Transparency good for government, media
Wednesday, October 10, 2012 6:10 AM
Whether you believe in big government or want to shrink government, I'm sure you'll agree that government should be transparent. Openness in government has always been supported by the public, which is why Minnesota and other states have laws requiring decisions be made at public meetings through an open meeting law as well as publication requirements of government business.
Newspapers have a tradition of pressing for openness in government and our newspapers carry on that tradition today, something we think is vital as government increases its influence over our daily lives.
That stance has occasionally caused us to butt heads with local government when sensitive issues surface, but the secretive process keeps the details under wraps. We have no more power than the average citizen, but often we are the only ones covering local units of government. That has given the press the role of watchdog.
Public oversight of decision-making ensures that corruption or undue influence aren't factors in the governmental process. When we raise questions, we aren't accusing people of wrongdoing. We just want all the information in the light of day so the public is informed and can judge for itself.
The open meeting laws in various states are often called sunshine laws. A 1978 Oklahoma court case gives a good explanation of why open meetings are important: "If an informed citizenry is to meaningfully participate in government or at least understand why government acts affecting their daily lives are taken, the process of decision making as well as the end results must be conducted in full view of the governed."
Although often our inquiries into openness lead to quick resolutions supported by the government unit and our newspaper, sometimes our objections end up becoming part of the new story. Such is the case in Spring Grove, where we raised questions about recent meetings of the city council that were closed to the public.
We don't have legal backgrounds, but we are a member of the Minnesota Newspaper Association and its legal hotline service. Attorney Mark Anfinson is probably the most knowledgeable expert on the open meeting law in Minnesota and when he raises questions about a process, we raise questions.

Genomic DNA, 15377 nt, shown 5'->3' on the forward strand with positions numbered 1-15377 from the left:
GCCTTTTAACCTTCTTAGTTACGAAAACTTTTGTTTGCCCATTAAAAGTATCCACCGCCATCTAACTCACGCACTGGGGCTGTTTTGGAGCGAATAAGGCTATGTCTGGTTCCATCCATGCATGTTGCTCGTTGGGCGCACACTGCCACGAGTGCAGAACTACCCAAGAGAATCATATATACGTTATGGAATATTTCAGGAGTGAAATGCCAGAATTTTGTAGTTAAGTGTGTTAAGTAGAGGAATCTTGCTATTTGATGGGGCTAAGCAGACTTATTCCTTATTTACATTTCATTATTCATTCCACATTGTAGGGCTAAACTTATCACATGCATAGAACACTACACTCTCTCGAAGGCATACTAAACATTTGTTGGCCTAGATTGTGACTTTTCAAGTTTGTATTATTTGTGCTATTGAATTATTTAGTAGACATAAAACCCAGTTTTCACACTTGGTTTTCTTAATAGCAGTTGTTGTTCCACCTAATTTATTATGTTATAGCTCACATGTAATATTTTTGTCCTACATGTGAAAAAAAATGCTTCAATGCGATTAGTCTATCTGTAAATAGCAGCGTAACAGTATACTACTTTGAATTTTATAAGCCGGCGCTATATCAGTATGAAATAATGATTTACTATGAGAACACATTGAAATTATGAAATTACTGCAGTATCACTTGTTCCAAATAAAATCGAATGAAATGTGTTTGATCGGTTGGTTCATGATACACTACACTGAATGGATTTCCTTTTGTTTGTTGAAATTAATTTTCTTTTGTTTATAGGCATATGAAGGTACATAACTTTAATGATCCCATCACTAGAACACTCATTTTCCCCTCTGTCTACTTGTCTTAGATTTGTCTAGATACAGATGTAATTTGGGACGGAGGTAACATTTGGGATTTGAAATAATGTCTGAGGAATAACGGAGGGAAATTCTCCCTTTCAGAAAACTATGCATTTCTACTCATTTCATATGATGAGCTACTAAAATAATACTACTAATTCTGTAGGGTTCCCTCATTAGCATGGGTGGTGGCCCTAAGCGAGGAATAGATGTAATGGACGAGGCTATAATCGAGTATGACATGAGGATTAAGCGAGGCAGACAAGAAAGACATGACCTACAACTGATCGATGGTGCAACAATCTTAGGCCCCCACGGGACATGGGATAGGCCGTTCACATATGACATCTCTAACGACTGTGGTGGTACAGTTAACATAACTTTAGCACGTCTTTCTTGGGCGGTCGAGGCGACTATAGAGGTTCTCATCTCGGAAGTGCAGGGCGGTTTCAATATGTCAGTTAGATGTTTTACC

Something is happening in Spring Grove involving a city employee, presumably the police chief, but we don't know what. There are certain exceptions to the open meeting law due to data privacy, attorney-client privilege and other circumstances, but Anfinson notes that the city must explain the reasons for these exceptions, if they are to be justified by the city, and give an explanation of the actions taken, even if they are covered under the exceptions to the law.
Our prodding isn't done for us, but for you, our readers, whom, like us, may be wondering just what is really going on. And, it isn't done to attack government officials or bring them down; rather, our aim is to let the sun shine on decision-making so the public has a good understanding of what is the public's business.
This isn't the first time we have fought for transparency and it likely won't be the last.
That transparency goes both ways, though. While the media in general doesn't necessarily have a good reputation, we always try to adhere to our ethical principles and when we make an error, we do our best to correct it and let the sun shine on our mistakes no matter how hard that might be.
That's why we run a corrections column that is ready to go each week in case it is needed. We are human and mistakes happen. Sometimes they seem insignificant except to the person who felt wronged, and other times they are publicly embarrassing. We treat them the same, though, going to great lengths to correct the record.
The most recent example concerns a request by the Trail Towns Committee for the Preston City Council to see if it wanted to take a position on frac sand mining, either for or against. Our reporter worded the request to seem as if the committee was asking for the council to take a stand against frac mining.
The council did vote to remain neutral, but the wording indicated the committee was an advocate against frac mining. We are working with Preston's tourism director to make sure the record is clarified with the correct information.
It isn't something we like to do, but we are eager to make it right because we realize it is vital to the free flow of information that is necessary for an informed public.
Our goal in pressing for transparency isn't to punish a government official or a newspaper staff member that makes a mistake. Our goal is to make sure our readers are informed so they can fully and intelligently participate in the community and understand how public decisions affect their private lives.